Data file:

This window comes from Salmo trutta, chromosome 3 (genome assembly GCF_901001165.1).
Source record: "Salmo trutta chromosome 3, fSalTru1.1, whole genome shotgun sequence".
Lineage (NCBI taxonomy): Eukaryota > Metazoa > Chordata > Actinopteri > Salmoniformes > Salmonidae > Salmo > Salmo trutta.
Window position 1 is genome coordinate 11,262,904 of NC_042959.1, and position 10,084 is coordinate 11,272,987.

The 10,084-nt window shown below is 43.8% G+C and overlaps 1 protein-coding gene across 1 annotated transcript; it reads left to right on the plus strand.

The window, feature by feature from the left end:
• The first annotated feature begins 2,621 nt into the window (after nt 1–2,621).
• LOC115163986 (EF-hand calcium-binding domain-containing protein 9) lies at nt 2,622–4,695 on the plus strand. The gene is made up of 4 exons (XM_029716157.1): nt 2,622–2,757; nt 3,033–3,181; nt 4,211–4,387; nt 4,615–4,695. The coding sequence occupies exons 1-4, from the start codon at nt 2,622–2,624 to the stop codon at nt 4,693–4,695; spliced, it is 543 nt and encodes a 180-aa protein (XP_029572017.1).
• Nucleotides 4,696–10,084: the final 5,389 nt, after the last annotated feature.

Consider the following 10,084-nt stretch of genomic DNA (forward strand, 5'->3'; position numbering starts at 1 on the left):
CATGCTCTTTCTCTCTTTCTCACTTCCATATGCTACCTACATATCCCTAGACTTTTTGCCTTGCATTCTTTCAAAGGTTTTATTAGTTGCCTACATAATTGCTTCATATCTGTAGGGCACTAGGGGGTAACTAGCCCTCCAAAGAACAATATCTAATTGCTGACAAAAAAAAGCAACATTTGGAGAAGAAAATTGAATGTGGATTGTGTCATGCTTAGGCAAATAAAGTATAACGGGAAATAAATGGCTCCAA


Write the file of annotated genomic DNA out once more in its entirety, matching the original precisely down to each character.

This window comes from Salmo trutta, chromosome 3 (genome assembly GCF_901001165.1).
Source record: "Salmo trutta chromosome 3, fSalTru1.1, whole genome shotgun sequence".
Lineage (NCBI taxonomy): Eukaryota > Metazoa > Chordata > Actinopteri > Salmoniformes > Salmonidae > Salmo > Salmo trutta.
Window position 1 is genome coordinate 11,262,904 of NC_042959.1, and position 10,084 is coordinate 11,272,987.

The 10,084-nt window shown below is 43.8% G+C and overlaps 1 protein-coding gene across 1 annotated transcript; it reads left to right on the plus strand.

The window, feature by feature from the left end:
• The first annotated feature begins 2,621 nt into the window (after nt 1–2,621).
• LOC115163986 (EF-hand calcium-binding domain-containing protein 9) lies at nt 2,622–4,695 on the plus strand. The gene is made up of 4 exons (XM_029716157.1): nt 2,622–2,757; nt 3,033–3,181; nt 4,211–4,387; nt 4,615–4,695. The coding sequence occupies exons 1-4, from the start codon at nt 2,622–2,624 to the stop codon at nt 4,693–4,695; spliced, it is 543 nt and encodes a 180-aa protein (XP_029572017.1).
• Nucleotides 4,696–10,084: the final 5,389 nt, after the last annotated feature.

Consider the following 10,084-nt stretch of genomic DNA (forward strand, 5'->3'; position numbering starts at 1 on the left):
CATGCTCTTTCTCTCTTTCTCACTTCCATATGCTACCTACATATCCCTAGACTTTTTGCCTTGCATTCTTTCAAAGGTTTTATTAGTTGCCTACATAATTGCTTCATATCTGTAGGGCACTAGGGGGTAACTAGCCCTCCAAAGAACAATATCTAATTGCTGACAAAAAAAAGCAACATTTGGAGAAGAAAATTGAATGTGGATTGTGTCATGCTTAGGCAAATAAAGTATAACGGGAAATAAATGGCTCCAA